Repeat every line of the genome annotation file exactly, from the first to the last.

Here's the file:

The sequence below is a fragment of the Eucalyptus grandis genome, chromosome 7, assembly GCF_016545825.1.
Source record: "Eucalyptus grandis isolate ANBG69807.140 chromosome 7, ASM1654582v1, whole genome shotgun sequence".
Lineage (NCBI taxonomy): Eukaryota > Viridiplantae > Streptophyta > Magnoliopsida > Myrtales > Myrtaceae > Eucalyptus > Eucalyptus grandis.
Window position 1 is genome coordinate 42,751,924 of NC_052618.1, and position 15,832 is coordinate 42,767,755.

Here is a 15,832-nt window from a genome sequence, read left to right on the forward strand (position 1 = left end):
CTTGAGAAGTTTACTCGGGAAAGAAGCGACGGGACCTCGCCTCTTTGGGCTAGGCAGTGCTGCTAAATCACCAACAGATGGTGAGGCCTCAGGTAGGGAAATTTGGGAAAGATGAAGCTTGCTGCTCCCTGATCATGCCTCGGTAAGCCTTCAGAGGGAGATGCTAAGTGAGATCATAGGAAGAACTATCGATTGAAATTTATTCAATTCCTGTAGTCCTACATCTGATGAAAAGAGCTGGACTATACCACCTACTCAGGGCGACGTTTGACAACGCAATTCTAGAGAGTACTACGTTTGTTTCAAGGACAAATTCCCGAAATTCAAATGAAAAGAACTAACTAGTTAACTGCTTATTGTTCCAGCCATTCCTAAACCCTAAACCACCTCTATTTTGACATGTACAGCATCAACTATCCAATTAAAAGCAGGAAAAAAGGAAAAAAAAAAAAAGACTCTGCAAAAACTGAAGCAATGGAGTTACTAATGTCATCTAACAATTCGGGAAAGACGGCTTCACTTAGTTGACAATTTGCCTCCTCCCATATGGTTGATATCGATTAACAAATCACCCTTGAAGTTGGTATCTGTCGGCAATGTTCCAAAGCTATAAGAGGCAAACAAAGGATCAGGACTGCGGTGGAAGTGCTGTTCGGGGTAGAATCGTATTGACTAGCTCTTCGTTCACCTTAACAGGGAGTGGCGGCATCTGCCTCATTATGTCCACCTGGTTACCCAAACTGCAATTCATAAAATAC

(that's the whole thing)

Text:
The sequence below is a fragment of the Eucalyptus grandis genome, chromosome 7, assembly GCF_016545825.1.
Source record: "Eucalyptus grandis isolate ANBG69807.140 chromosome 7, ASM1654582v1, whole genome shotgun sequence".
Lineage (NCBI taxonomy): Eukaryota > Viridiplantae > Streptophyta > Magnoliopsida > Myrtales > Myrtaceae > Eucalyptus > Eucalyptus grandis.
Window position 1 is genome coordinate 42,751,924 of NC_052618.1, and position 15,832 is coordinate 42,767,755.

Here is a 15,832-nt window from a genome sequence, read left to right on the forward strand (position 1 = left end):
CTTGAGAAGTTTACTCGGGAAAGAAGCGACGGGACCTCGCCTCTTTGGGCTAGGCAGTGCTGCTAAATCACCAACAGATGGTGAGGCCTCAGGTAGGGAAATTTGGGAAAGATGAAGCTTGCTGCTCCCTGATCATGCCTCGGTAAGCCTTCAGAGGGAGATGCTAAGTGAGATCATAGGAAGAACTATCGATTGAAATTTATTCAATTCCTGTAGTCCTACATCTGATGAAAAGAGCTGGACTATACCACCTACTCAGGGCGACGTTTGACAACGCAATTCTAGAGAGTACTACGTTTGTTTCAAGGACAAATTCCCGAAATTCAAATGAAAAGAACTAACTAGTTAACTGCTTATTGTTCCAGCCATTCCTAAACCCTAAACCACCTCTATTTTGACATGTACAGCATCAACTATCCAATTAAAAGCAGGAAAAAAGGAAAAAAAAAAAAAGACTCTGCAAAAACTGAAGCAATGGAGTTACTAATGTCATCTAACAATTCGGGAAAGACGGCTTCACTTAGTTGACAATTTGCCTCCTCCCATATGGTTGATATCGATTAACAAATCACCCTTGAAGTTGGTATCTGTCGGCAATGTTCCAAAGCTATAAGAGGCAAACAAAGGATCAGGACTGCGGTGGAAGTGCTGTTCGGGGTAGAATCGTATTGACTAGCTCTTCGTTCACCTTAACAGGGAGTGGCGGCATCTGCCTCATTATGTCCACCTGGTTACCCAAACTGCAATTCATAAAATAC